Tuesday, 13 December 2011

Consumer rights must keep pace with Africa’s mobile money miracle

CI's Luke Upchurch on why consumers of mobile financial services need protecting.

African consumers have established themselves at the vanguard of mobile communications, with the continent already boasting more mobile-phone users than the United States. Now, Kenyans are leading the way in new forms of inexpensive mobile financial services that have the potential to revolutionise bank transactions, transfers, payments and personal finance.

Yet, while the 17 million Kenyans already signed up to a mobile money service are a clear sign of its popularity, consumer protection is lagging behind the pace of technological change. It is a problem that consumers of financial services in other countries may soon face too.

Mobile banking services like M-PESA, run by Vodaphone’s Kenya subsidiary Safaricom, offer Kenyan consumers cheap transaction services via their mobile phones. The service requires minimal sign-up details, and takes advantage of the huge mobile-phone ownership in Kenya.

Crucially, it allows users to access and withdraw funds from a network of kiosks – M-PESA has over 32,000 agents across Kenya - by simply providing the vendor with a verification code. This secure code is sent on request to the user’s mobile phone by M-PESA. Once verified by the vendor, cash can then be handed over instantly.

The popularity of the service is undeniable. The World Bank estimates that M-PESA alone moved over USD7 billion of customers’ money in 2010, and this could reach USD10 billion for 2011.

Together with a growing number of rival services, mobile money has quickly become the standard form of payment, transfer and withdrawals for many Kenyans. The rest of Africa is not far behind.

But, as Samuel Ochieng of Kenya’s Consumer Information Network (CIN) explains, the eagerness of companies to take advantage of this consumer demand has left legislators reeling.

“Consumer rights have not been at the forefront of the design of this service, and we feel tighter legislation is needed. Yet, when we wrote to the telecommunications regulator, the Communications Commission of Kenya [CCK], to outline our concerns, we were told it was a matter for the Central Bank. So, we wrote to the Central Bank, who in turn referred us back to the telecommunications regulator. Such confusion over accountability speaks volumes about the lack of consideration concern given to consumer rights”.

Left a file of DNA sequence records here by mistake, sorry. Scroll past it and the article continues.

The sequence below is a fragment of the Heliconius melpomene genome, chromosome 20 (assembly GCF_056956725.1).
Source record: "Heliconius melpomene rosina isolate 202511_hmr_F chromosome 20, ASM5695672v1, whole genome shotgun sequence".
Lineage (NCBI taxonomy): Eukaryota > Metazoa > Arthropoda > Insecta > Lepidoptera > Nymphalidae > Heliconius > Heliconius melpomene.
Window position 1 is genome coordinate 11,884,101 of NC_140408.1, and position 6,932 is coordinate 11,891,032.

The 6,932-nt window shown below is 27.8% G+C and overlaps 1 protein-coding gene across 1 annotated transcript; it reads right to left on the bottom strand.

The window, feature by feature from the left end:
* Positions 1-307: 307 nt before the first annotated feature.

There are several areas in which consumer protection is a concern. It is clear that many consumers are already using the service as an alternative to a bank account (something Safaricom and others have done little to dissuade). The ease of use and convenience of access mean this is unsurprising. But, unlike a conventional bank account, consumers have no meaningful form of deposit protection. There are also no ‘savings’ account options, so customers have no means of receiving interest on the money held by the provider. With an estimated USD650 million in transactions a month, interest on deposits is potentially huge.

There are also few payment-protection guarantees built into the transaction system, leaving the service open to fraud. CIN have heard of several cases in which mobile payments have been agreed via the verification process, only for the person making the payment to then contact the provider and cancel the transaction (something which is possible for up to 72 hours after submission with M-PESA).

The flexibility of mobile financial services is, of course, a major part of the success story. But in this case, it is also putting consumers’ money at risk.  

Samuel Ochieng also points to a worrying lack of clarity around access to customer accounts in the event of death.

“Unlike a bank account, there is currently no established power of attorney for next of kin. This has led to some distressing cases for the families of the bereaved, who often have no idea how much is held in the mobile account of a family member who has passed away. Often it is the family’s word against that of the provider.